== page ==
If you have experience with other programming languages, like C or Java, then you’ve probably heard of the concept of
null. Many languages use this to represent a pointer that doesn’t point to anything, to denote when a variable is empty, or to mark default parameters that you haven’t yet supplied.
null is often defined to be
0 in those languages, but
null in Python is different.
Python uses the keyword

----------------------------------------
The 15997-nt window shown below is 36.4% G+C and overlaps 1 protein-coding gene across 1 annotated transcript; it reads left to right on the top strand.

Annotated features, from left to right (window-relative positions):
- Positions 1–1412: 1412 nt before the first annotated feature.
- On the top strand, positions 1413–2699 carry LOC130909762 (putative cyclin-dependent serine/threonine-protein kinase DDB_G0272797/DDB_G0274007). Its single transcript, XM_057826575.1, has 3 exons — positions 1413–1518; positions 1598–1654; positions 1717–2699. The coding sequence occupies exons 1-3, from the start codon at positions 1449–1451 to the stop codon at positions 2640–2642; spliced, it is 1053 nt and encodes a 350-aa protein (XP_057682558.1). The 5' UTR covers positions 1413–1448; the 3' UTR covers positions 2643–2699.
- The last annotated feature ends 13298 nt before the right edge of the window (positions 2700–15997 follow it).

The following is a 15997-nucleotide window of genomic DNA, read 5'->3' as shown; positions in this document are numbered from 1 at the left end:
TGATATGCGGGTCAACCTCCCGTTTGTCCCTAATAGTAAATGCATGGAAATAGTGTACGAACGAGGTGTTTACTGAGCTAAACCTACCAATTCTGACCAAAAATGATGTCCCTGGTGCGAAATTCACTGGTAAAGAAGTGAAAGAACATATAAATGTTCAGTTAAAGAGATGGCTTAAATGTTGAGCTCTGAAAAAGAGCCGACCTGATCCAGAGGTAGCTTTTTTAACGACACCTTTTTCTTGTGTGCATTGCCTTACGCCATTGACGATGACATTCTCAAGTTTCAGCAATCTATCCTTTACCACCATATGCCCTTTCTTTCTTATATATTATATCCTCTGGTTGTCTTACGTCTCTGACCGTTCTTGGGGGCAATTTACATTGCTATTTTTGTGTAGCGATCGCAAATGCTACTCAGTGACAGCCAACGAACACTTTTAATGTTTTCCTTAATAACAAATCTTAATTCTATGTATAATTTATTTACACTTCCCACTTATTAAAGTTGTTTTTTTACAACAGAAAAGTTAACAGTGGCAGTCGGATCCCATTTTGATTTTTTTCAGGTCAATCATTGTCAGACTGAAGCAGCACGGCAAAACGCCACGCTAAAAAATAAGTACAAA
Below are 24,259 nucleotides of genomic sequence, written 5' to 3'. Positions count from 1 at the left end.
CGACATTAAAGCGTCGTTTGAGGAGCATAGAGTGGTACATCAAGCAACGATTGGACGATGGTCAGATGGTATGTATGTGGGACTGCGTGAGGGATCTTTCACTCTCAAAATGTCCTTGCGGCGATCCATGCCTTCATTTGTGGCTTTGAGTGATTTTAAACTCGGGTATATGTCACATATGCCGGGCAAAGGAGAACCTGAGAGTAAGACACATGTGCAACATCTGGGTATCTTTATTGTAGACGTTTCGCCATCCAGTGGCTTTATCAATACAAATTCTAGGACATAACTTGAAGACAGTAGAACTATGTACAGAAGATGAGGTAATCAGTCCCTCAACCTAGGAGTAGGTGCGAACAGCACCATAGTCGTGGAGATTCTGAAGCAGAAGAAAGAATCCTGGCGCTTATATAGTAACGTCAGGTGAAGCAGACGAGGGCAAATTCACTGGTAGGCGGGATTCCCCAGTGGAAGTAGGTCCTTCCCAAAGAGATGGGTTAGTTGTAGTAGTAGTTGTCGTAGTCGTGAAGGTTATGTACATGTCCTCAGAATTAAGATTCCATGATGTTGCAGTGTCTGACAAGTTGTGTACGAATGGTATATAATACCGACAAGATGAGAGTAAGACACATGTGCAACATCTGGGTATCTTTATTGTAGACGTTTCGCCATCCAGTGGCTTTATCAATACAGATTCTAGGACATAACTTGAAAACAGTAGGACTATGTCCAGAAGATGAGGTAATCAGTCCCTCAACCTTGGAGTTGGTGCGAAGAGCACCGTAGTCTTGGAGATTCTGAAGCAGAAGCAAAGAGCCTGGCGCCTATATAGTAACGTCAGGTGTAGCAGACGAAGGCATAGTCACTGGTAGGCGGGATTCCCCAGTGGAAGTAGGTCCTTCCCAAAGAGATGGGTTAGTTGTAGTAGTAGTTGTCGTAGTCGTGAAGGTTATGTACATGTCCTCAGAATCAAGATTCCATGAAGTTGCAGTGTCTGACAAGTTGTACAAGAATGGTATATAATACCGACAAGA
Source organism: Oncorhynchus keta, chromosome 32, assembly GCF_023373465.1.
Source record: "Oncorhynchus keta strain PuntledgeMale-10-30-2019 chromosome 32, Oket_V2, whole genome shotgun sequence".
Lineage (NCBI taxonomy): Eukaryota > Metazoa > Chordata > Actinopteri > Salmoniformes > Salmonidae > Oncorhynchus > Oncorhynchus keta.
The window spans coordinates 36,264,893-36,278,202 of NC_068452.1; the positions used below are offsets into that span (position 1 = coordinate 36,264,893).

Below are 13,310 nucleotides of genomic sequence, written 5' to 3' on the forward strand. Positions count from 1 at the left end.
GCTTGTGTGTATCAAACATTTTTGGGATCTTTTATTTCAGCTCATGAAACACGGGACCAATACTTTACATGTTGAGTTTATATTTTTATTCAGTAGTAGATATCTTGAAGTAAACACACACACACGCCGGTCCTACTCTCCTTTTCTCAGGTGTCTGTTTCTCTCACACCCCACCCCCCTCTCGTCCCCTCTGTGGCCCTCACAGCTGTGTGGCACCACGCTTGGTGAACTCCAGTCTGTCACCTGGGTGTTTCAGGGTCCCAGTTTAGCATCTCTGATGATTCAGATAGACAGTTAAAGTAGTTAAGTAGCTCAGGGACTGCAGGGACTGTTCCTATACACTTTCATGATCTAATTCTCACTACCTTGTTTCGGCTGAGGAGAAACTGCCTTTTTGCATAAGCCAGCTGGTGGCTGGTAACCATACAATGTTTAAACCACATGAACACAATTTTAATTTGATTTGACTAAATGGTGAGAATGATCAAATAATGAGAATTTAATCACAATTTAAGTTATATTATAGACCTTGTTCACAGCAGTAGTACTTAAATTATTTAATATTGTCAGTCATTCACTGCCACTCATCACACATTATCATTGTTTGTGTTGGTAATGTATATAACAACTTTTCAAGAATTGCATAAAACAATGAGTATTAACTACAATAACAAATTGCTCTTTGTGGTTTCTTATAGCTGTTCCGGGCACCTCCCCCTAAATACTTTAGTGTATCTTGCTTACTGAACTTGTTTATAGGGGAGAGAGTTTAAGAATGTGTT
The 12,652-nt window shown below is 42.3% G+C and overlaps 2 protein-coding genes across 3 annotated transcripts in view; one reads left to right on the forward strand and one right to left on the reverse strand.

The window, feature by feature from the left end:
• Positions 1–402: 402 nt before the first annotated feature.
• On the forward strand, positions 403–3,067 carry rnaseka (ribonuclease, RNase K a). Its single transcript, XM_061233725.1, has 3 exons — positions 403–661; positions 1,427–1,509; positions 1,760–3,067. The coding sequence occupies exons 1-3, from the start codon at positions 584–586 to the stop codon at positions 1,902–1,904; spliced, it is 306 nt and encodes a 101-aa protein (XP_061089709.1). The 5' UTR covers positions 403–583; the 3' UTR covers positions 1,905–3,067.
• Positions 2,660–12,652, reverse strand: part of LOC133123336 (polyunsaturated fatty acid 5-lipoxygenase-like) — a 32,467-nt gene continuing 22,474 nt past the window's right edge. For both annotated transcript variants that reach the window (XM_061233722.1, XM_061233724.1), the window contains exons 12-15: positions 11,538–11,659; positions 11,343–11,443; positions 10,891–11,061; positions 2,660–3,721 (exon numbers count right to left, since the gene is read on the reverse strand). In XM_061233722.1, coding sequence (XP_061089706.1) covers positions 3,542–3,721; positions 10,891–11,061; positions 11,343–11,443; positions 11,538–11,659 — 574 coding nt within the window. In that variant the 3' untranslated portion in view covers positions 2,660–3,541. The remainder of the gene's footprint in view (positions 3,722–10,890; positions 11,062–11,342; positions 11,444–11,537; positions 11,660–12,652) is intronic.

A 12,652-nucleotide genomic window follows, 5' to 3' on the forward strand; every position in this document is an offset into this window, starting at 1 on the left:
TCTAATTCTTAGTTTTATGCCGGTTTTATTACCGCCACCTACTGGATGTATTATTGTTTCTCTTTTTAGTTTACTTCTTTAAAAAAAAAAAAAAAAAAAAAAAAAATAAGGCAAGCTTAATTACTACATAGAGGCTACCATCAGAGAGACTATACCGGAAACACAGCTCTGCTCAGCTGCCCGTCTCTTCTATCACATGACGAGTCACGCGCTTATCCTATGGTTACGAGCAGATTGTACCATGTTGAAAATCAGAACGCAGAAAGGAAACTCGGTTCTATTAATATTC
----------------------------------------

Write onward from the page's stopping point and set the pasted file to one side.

None to define
null objects and variables. While
None does serve some of the same purposes as
null in other languages, it’s another beast entirely. As the
null in Python,
None is not defined to be
0 or any other value. In Python,
None is an object and a first-class citizen!
In this course, you’ll learn:
Noneis and how to test for it
- When and why to use
Noneas a default parameter
NoneTypemean in your traceback
- How to use
Nonein type checking
nullin Python works under the hood